They may not win ribbons or big prizes, but everyday using horses earn their keep.
By Kelli Neubert
February 23, 2016
Recently, I described one of my horses to a lady that was interested in purchasing him. Rather than specify each and every task he has performed on a daily basis, I told her that he was just a good using horse.
The response that I got back was one of raised eyebrows and caused sort of a funny look. “A good using horse? Isn’t that sort of a backhanded compliment?”
I must admit, the thought of this set me back a bit. A backhanded compliment?
In the age of political correctness and walking on eggshells as to not upset the apple cart, was I accidentally insulting my animal by using the term “using horse”?
What does a good using horse actually mean to me?
It’s true, many of them have flunked out of performance horse training. Perhaps the speed wasn’t there, or they didn’t take to the training properly. Sometimes a horse gets a late start and can’t close the age gap. His papers might be fairly unimpressive (or non-existent!), but he’s a necessity in almost every corner of the horse world. From cowboys to racetracks, from cutters to dude rides, a good using horse is anything but an oxymoron.
A using horse worth his salt is savvy to all the tasks at hand. Often it takes years for him to earn “good using horse” status. He’ll stand still while you open gates and then run a cow down the fence and turn it when asked. He waits patiently, with a leg cocked when tied, but is quick on his feet and keen to knowing precisely what you require of him in a crunch.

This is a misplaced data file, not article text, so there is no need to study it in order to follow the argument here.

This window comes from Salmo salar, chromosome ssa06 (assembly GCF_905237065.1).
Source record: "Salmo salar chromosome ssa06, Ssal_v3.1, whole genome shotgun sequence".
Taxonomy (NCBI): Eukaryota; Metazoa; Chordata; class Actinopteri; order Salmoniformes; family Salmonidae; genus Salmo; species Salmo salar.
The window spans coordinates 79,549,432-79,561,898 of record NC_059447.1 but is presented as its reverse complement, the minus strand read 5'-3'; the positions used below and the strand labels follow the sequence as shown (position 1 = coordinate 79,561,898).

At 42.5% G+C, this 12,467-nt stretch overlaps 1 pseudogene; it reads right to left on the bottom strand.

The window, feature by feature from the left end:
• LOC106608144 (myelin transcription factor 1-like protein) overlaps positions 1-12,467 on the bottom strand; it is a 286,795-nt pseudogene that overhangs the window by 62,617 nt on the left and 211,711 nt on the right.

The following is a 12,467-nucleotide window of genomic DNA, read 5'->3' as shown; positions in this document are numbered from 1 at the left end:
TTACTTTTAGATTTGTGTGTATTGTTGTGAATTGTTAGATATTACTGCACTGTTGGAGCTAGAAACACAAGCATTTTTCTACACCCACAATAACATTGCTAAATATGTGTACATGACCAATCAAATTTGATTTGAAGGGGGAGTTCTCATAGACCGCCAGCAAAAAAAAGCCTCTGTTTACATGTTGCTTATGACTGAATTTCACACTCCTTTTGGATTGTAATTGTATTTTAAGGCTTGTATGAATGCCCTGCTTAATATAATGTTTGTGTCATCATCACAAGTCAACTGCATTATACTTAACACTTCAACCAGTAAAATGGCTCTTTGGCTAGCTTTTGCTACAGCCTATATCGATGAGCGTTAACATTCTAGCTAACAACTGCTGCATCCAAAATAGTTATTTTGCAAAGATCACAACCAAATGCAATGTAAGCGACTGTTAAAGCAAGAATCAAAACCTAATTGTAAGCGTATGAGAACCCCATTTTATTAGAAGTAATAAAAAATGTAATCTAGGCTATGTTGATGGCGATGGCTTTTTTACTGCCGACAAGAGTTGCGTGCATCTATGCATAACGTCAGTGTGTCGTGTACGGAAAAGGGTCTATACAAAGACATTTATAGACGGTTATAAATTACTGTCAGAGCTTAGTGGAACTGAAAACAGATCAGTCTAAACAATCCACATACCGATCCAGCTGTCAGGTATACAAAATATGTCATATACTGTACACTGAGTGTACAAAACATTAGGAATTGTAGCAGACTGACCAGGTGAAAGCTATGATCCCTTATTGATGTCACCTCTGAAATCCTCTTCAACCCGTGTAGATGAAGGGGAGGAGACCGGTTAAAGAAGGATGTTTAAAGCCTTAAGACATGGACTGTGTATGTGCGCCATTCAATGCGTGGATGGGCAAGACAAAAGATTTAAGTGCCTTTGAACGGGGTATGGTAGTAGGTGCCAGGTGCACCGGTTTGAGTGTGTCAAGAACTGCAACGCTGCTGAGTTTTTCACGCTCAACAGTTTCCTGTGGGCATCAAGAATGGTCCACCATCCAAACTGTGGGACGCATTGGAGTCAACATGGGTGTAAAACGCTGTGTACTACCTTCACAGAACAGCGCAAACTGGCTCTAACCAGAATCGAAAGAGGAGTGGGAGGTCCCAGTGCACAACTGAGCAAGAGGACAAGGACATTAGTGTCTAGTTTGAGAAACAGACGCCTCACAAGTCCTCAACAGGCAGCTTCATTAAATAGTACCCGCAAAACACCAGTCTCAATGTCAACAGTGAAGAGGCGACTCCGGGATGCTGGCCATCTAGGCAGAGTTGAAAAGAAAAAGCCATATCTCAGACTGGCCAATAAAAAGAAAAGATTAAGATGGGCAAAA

He needs to have a good mind, sound legs, a kind disposition and athletic ability. He should be sensitive enough that he’s light to your hands and feet, but quiet and gentle enough to pack a novice rider. He needs to stand calmly in the trailer, solo, while you tell stories into the night with your buddies, but snappy enough to turn back fresh heifers, pony unruly colts and rope and hold a steer.
He’s got to be bar broke, kid broke, cow smart and light in the bridle.
No, he’s not always the prettiest in the pasture. While his show horse counterparts are in stalls, snug with blankets and slick with show sheen, he might be sporting a thick, fuzzy coat and a roman nose. But his eye is kind and his hindquarters are strong. He has a good wither to hold a saddle all day and strong solid feet that keep him sound.
He’s the unsung hero of the show pen. While the rockstars and superpower performance horses get the glory of adding to their buckle collections and lifetime earnings, it’s the behind-the-scenes humble using horse that made a lot of it possible.
Yes, I’ll admit, perhaps in the future I should refer to my “using horse” with a little more tact. I could specify his role as a “professional equine associate” or a “paraprofessional bovine and farmstead assistant.” I’d hate for my gelding to overhear me say something about him that could be thought of as a “backhanded compliment.” I certainly don’t want to hurt his feelings.
Because when I refer to him as “just a good using horse,” it really means that I hold him in the highest regard. It’s a true compliment to one of the best ponies I’ve ever had.